It came to me like. flash. A flash? The flashy notion was that I can use this blog to document my creative journey. I want to be an artist. No, I shouldn’t say that. I will say that I am an artist! I have something to express. Something to share with the world. I have the passion, now I need the skill. I need to learn how to use those tools I’ve purchased.
Okay, I know that in a previous post I said the blog was going to be all about jewelry. That was a good thought, but now I’m thinking bigger. The concept may get bigger still. It may shrink. We shall see. The important part is that I keep posting.
I was going to talk about a few things in this post, but instead, I’ll keep it short.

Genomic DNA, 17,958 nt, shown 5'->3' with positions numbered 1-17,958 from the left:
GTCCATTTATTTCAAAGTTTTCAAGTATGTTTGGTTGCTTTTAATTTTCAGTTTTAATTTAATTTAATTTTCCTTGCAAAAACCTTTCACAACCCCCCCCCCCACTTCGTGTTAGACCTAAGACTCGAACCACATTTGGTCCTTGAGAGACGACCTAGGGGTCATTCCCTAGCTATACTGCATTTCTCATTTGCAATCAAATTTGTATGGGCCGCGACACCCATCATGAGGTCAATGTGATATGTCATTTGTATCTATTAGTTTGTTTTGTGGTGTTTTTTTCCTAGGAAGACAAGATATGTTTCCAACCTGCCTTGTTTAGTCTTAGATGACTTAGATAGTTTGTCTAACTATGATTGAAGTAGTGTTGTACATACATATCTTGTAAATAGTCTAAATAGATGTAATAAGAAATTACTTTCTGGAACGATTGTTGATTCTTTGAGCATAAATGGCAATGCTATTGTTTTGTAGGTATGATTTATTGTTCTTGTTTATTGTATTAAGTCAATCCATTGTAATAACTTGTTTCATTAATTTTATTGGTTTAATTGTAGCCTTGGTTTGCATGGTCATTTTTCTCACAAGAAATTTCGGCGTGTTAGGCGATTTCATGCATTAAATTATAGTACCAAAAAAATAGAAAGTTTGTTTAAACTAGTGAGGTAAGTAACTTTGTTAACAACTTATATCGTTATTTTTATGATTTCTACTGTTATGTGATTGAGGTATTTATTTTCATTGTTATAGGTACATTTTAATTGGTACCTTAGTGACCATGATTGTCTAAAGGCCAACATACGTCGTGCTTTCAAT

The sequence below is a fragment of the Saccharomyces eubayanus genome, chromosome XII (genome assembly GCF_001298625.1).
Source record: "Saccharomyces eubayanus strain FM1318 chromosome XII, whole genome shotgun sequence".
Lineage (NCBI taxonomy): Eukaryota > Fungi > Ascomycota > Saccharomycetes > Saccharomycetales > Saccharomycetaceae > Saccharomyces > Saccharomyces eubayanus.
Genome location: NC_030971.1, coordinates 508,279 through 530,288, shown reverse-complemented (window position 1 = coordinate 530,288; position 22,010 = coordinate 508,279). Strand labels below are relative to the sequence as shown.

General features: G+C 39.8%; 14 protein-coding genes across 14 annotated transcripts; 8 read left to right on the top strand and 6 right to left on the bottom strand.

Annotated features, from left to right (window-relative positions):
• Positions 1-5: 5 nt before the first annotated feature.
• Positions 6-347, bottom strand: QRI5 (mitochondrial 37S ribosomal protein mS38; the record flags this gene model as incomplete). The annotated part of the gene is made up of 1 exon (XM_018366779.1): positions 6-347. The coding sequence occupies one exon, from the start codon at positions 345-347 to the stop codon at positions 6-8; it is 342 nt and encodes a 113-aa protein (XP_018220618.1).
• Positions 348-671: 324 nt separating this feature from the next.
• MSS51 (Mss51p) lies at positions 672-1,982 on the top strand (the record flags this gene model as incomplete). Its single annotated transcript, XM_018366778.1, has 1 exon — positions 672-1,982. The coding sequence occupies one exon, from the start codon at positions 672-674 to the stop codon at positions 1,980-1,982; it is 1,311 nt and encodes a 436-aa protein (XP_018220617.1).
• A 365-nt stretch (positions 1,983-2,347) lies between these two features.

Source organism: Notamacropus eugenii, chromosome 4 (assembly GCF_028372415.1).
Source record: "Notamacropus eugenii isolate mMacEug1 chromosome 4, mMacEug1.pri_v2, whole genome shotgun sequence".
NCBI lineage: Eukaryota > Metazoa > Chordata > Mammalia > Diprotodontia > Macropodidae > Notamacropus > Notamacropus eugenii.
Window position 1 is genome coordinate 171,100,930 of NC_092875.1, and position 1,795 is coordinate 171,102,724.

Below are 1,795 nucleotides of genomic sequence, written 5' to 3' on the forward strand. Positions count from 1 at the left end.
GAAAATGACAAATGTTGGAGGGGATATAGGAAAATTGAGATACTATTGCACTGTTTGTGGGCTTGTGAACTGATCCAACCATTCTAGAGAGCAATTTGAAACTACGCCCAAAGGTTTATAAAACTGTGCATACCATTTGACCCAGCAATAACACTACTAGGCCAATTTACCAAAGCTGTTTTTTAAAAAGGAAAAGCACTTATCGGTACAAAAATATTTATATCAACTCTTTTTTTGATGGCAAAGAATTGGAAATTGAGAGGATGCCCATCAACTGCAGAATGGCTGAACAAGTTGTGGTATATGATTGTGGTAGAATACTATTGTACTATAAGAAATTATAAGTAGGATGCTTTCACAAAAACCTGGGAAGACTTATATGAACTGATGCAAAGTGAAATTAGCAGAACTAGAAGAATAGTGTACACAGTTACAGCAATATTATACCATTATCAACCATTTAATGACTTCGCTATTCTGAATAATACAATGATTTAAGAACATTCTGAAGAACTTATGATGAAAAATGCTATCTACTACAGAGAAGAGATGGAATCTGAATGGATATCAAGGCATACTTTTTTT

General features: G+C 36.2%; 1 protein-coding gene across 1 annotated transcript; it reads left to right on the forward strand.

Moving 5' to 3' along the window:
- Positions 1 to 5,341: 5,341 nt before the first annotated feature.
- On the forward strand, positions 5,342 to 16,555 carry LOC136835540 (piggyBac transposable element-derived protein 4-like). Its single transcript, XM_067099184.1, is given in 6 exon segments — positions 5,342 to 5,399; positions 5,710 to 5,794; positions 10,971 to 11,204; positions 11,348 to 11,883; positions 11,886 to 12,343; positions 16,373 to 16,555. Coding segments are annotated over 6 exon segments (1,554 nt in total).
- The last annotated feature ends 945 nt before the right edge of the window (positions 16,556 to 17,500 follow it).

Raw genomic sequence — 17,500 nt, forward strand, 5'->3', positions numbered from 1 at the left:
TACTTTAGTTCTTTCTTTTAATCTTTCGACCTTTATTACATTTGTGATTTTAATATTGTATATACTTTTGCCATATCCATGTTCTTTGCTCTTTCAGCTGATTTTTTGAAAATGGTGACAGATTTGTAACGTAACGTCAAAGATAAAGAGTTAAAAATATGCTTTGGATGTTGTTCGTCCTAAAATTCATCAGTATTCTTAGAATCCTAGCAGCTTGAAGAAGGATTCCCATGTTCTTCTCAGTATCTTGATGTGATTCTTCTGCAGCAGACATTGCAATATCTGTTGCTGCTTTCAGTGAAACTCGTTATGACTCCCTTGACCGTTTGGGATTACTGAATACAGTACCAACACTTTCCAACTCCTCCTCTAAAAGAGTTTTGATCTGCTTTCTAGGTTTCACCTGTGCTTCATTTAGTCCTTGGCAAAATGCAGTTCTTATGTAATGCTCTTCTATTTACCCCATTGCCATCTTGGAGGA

I will give a preview of what’s to come. Not necessarily in this order.
- Learning how to make wrapped wire loops.
- Digital to physical mixed media.
- My next dance solo.
- Working with my new DSLR camera.
We’ll see how things go.
I recently discovered something new about myself. I kind of love jewelry. This is a big surprise to me because I’ve never been one to wear a lot of jewelry. My mom bought me a pearl ring with little diamonds when I was in high school, and I wore it every day for several years. When I got to college and started taking dance classes on most days, I stopped wearing it because, as a rule, you take off jewelry before participating in a dance class. I was afraid of losing the ring, so I stopped wearing it.
I got engaged in 2009 and married in 2010. I wasn’t dancing as much, but I was still afraid of losing the rings, so I decided not to wear them. I sometimes get on kicks where I like to wear earrings, but those kicks don’t last for long.